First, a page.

33 Comments

33 Comments

  1. umtalhah

    May 19, 2011 at 3:07 AM

    as salam alaikum,
    thank you so much and jazakAllahu khairan for researching it up for us…it was very enlightening. i always wish that pakistan and other muslim countries would follow the west in their good qualities, but :(
    i like what sh. yasir said about mother’s day.

    • Aly Balagamwala

      May 19, 2011 at 5:11 AM

      Wa-Alaikum As-salam

      You are most welcome. For the benefits of other readers could you post a link or quote what Sheikh Yasir said? Jazak’Allah Khairin.

      -Aly

      • abu Abdullah

        May 19, 2011 at 7:20 AM

        If I understood it correctly, in essence the Shaykh on his facebook i suppose said, If a Muslim needs to be reminded about (celebrating) a Mothers’ day, s/he is not a good Muslim. wallahu ‘alam.

        jazak Allah khayr for the research.
        wassalam

        • Amad

          May 19, 2011 at 9:31 AM

          YasirQadhi: A Muslim who needs to be reminded of something called ‘Mother’s Day’ is not a good Muslim.

          What Sh. Yasir meant obviously that everyday is a mother’s day for us, and if you have to be reminded that such a day is mother’s day, then you are missing something…

          He wasn’t attacking “the” mother’s day.

      • umtalhah

        May 20, 2011 at 3:07 AM

        Br. Amad has quoted Sh. Yasir in his comment which says:

        YasirQadhi: A Muslim who needs to be reminded of something called ‘Mother’s Day’ is not a good Muslim.

        and when i posted sh. yasir’s quote on my fb wall, i posted the ‘explanation’ with it:

        “basically what sh. yasir is saying is that as good muslims we need to be more caring and loving towards our parents especially our mothers. if we wait for one day in the entire year to remember our mothers OR do anything special for them, then we are not good muslims. a good muslim will treat his/her mother specially more than just once a year!”

        hope it clarifies :)

        • umtalhah

          May 20, 2011 at 3:13 AM

          part 2 :)
          by good qualities i meant i would like to see pakistan and other countries making awareness about the 3 R’s, Going Green, Refusing single-use plastic bags, etc. albeit on only one day – Earth Day.

          • Aly Balagamwala

            May 20, 2011 at 10:50 AM

            Agreed! We need to concentrate on the environment as this is a blessing by Allah (SWT) and will be one of the things that we will be questioned on the Day of Questioning.

  2. Mezba

    May 19, 2011 at 9:51 AM

    Even Eid is commercialized. All you have to do is visit a Muslim country during the pre-Eid week to see how commercialized and shopping driven it has become. So? It doesn’t take anything away from Eid itself. I don’t understand the argument.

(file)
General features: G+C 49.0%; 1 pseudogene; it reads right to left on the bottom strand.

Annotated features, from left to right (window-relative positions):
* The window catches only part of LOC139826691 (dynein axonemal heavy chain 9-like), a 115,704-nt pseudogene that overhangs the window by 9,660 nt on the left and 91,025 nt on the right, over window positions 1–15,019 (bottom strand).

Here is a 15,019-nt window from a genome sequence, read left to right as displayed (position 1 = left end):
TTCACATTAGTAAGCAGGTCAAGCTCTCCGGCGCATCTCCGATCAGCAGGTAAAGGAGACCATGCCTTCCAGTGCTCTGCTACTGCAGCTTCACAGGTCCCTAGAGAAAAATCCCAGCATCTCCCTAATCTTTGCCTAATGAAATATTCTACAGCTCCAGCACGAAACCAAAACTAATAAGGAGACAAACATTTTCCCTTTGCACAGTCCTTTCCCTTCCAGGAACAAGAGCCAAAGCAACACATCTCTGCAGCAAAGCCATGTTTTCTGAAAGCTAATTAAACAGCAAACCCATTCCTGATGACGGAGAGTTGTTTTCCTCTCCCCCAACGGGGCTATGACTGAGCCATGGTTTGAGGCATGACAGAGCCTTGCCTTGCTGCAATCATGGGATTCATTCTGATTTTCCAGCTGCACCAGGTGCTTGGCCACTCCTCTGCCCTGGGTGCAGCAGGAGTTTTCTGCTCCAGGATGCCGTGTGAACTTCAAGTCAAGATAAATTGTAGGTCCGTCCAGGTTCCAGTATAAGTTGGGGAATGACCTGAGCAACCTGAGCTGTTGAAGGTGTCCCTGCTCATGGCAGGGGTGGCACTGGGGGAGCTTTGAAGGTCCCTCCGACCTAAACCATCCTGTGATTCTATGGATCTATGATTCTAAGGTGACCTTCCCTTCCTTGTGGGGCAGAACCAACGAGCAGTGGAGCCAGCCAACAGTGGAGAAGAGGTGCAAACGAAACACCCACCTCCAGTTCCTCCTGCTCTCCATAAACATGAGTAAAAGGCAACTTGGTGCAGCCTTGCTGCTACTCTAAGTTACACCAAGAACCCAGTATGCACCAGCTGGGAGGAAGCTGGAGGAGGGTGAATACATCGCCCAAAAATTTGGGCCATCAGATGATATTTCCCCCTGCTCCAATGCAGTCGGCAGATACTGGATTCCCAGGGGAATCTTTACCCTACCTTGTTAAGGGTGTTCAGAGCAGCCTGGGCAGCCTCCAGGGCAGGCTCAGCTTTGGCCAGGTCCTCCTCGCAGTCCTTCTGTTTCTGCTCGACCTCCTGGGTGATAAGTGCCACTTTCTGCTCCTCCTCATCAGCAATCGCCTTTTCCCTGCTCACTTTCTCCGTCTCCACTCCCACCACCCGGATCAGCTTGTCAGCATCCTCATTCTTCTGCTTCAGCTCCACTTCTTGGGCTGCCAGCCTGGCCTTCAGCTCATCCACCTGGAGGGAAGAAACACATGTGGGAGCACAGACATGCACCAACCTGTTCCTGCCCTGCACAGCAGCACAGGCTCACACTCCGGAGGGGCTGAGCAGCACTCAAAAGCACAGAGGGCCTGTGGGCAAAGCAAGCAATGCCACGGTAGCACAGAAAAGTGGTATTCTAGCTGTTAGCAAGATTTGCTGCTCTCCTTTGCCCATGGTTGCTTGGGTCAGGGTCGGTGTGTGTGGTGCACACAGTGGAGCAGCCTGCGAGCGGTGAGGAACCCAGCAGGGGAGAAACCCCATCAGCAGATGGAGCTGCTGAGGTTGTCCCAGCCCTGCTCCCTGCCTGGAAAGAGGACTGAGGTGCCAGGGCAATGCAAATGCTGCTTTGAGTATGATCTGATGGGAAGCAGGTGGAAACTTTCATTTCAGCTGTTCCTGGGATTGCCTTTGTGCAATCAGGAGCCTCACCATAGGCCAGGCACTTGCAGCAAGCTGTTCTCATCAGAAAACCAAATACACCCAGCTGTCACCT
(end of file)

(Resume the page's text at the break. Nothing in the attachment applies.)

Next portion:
Yes, be nice to your mother all 365 days of the year, but on Mother’s day, be EXTRA nice.

    • Aly Balagamwala

      May 19, 2011 at 3:00 PM

      Mezba

      Agreed that one any one day doing EXTRA is not bad. but does it have to be the Second Sunday of May that we do EXTRA? Why not you do the fourth Tuesday of June and I’ll do the 29th of every August. :)

  3. ummibaps

    May 19, 2011 at 10:32 AM

    The point of doing good deeds is to Please Allah SWT and hope to be rewarded by Him. We must be nice to our mothers because He has ordered us to do so. Making it a point to be extra nice on a day not endorsed by Him is futile; its all a matter of intention, every action is held accountable by Him, there is no such thing as “random acts of kindness and senseless acts of beauty”. Just my 2 paisas worth.

  4. Mohammad

    May 19, 2011 at 2:36 PM

    Another example of Capitalism destroying a good intention. This systems has turn every holiday into a money making scheme weather it Christmas, Easter, Father’s day, Mother’s day and so forth. What a shame.

  5. Mohamad

    May 19, 2011 at 2:42 PM

    Assalamu Alaikom,

    Do you really have to put a picture of an uncovered woman? And Amad please don’t delete my comment, this censorship is getting a bit out of hand.

    • Aly Balagamwala

      May 19, 2011 at 4:01 PM

      Wa-Alaikum Assalam

      My apologies Mohamad, it was my choice. i basically wanted to convey the Motherhood sale concept that this post highlights.

      -Aly

    • Amad

      May 19, 2011 at 4:17 PM

      Muhammad, FYI, there r 10 other editors on MM. We can decide what is out or in the hand, and ur past comments on 911 conspiracy theories are part of the “out” crowd.

      No need to respond. Just wanted to give u a FYI since u called me out.

    • Aly Balagamwala

      May 20, 2011 at 5:31 AM

      Dear Brother Mohamad

      With respect to your concerns about moderation of comments and our policy in general, please note that all comments are read by the staff and evaluated as being appropriate as per our current comment policy. We are in the process of formulating a formal policy which will Insha’Allah be posted on the web site for perusal of our valuable readers.

      We appreciate our readers’ efforts to comment on our work and are grateful for the feedback.

      Keep a look out for the policy to be posted soon and keep your comments coming.

      Warm Regards
      -Aly

  6. Ammar

    May 19, 2011 at 3:26 PM

    I hear a lot these days that birthdays and special days, like the ones for mothers, fathers or teachers, are part of tradition. Including Shaykh Salman Audah recently gave a speech on Mawlid in which he said that mawlid is not part of religion is part of tradition that is why is not considered bidah. Can somebody please explain this?

    • Aly Balagamwala